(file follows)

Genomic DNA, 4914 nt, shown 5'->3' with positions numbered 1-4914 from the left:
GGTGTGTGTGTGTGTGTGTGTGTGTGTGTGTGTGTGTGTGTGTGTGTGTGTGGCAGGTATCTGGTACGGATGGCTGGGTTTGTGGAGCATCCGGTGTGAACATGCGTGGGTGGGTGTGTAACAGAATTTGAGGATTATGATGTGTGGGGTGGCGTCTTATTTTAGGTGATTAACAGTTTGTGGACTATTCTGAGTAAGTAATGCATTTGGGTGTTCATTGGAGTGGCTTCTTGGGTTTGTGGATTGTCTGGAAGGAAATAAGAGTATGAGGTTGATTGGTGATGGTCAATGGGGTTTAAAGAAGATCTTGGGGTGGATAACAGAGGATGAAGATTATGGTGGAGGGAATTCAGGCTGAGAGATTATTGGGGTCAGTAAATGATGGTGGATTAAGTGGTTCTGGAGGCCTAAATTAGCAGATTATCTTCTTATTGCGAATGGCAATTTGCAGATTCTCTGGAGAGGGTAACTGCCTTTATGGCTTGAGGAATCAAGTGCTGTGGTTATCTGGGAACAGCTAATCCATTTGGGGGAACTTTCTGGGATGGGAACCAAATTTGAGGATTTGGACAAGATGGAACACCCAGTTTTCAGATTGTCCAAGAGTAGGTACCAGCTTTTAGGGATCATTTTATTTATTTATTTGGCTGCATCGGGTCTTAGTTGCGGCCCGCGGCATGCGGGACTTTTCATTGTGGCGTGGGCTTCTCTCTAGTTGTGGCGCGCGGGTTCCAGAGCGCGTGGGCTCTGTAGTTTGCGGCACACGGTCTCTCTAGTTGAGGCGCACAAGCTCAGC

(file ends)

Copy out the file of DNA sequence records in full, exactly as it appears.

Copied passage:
Genomic DNA, 4914 nt, shown 5'->3' with positions numbered 1-4914 from the left:
GGTGTGTGTGTGTGTGTGTGTGTGTGTGTGTGTGTGTGTGTGTGTGTGTGTGGCAGGTATCTGGTACGGATGGCTGGGTTTGTGGAGCATCCGGTGTGAACATGCGTGGGTGGGTGTGTAACAGAATTTGAGGATTATGATGTGTGGGGTGGCGTCTTATTTTAGGTGATTAACAGTTTGTGGACTATTCTGAGTAAGTAATGCATTTGGGTGTTCATTGGAGTGGCTTCTTGGGTTTGTGGATTGTCTGGAAGGAAATAAGAGTATGAGGTTGATTGGTGATGGTCAATGGGGTTTAAAGAAGATCTTGGGGTGGATAACAGAGGATGAAGATTATGGTGGAGGGAATTCAGGCTGAGAGATTATTGGGGTCAGTAAATGATGGTGGATTAAGTGGTTCTGGAGGCCTAAATTAGCAGATTATCTTCTTATTGCGAATGGCAATTTGCAGATTCTCTGGAGAGGGTAACTGCCTTTATGGCTTGAGGAATCAAGTGCTGTGGTTATCTGGGAACAGCTAATCCATTTGGGGGAACTTTCTGGGATGGGAACCAAATTTGAGGATTTGGACAAGATGGAACACCCAGTTTTCAGATTGTCCAAGAGTAGGTACCAGCTTTTAGGGATCATTTTATTTATTTATTTGGCTGCATCGGGTCTTAGTTGCGGCCCGCGGCATGCGGGACTTTTCATTGTGGCGTGGGCTTCTCTCTAGTTGTGGCGCGCGGGTTCCAGAGCGCGTGGGCTCTGTAGTTTGCGGCACACGGTCTCTCTAGTTGAGGCGCACAAGCTCAGC